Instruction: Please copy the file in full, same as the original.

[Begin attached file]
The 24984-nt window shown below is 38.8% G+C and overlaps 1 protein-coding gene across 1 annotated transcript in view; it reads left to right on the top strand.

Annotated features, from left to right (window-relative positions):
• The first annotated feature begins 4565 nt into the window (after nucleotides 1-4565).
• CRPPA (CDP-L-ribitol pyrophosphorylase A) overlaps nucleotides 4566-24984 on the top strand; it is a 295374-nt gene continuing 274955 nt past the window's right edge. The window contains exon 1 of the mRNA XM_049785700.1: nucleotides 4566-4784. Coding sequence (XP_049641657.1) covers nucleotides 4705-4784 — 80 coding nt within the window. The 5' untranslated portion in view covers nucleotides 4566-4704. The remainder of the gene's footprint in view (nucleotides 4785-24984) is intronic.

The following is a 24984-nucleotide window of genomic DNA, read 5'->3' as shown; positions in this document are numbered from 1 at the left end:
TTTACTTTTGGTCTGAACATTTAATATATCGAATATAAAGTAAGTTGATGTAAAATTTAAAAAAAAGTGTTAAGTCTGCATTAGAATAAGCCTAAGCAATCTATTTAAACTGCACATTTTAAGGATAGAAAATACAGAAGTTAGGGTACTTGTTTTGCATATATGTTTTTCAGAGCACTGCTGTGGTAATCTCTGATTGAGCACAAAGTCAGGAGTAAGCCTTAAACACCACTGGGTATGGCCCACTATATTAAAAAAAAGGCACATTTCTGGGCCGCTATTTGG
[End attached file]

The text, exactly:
The 24984-nt window shown below is 38.8% G+C and overlaps 1 protein-coding gene across 1 annotated transcript in view; it reads left to right on the top strand.

Annotated features, from left to right (window-relative positions):
• The first annotated feature begins 4565 nt into the window (after nucleotides 1-4565).
• CRPPA (CDP-L-ribitol pyrophosphorylase A) overlaps nucleotides 4566-24984 on the top strand; it is a 295374-nt gene continuing 274955 nt past the window's right edge. The window contains exon 1 of the mRNA XM_049785700.1: nucleotides 4566-4784. Coding sequence (XP_049641657.1) covers nucleotides 4705-4784 — 80 coding nt within the window. The 5' untranslated portion in view covers nucleotides 4566-4704. The remainder of the gene's footprint in view (nucleotides 4785-24984) is intronic.

The following is a 24984-nucleotide window of genomic DNA, read 5'->3' as shown; positions in this document are numbered from 1 at the left end:
TTTACTTTTGGTCTGAACATTTAATATATCGAATATAAAGTAAGTTGATGTAAAATTTAAAAAAAAGTGTTAAGTCTGCATTAGAATAAGCCTAAGCAATCTATTTAAACTGCACATTTTAAGGATAGAAAATACAGAAGTTAGGGTACTTGTTTTGCATATATGTTTTTCAGAGCACTGCTGTGGTAATCTCTGATTGAGCACAAAGTCAGGAGTAAGCCTTAAACACCACTGGGTATGGCCCACTATATTAAAAAAAAGGCACATTTCTGGGCCGCTATTTGG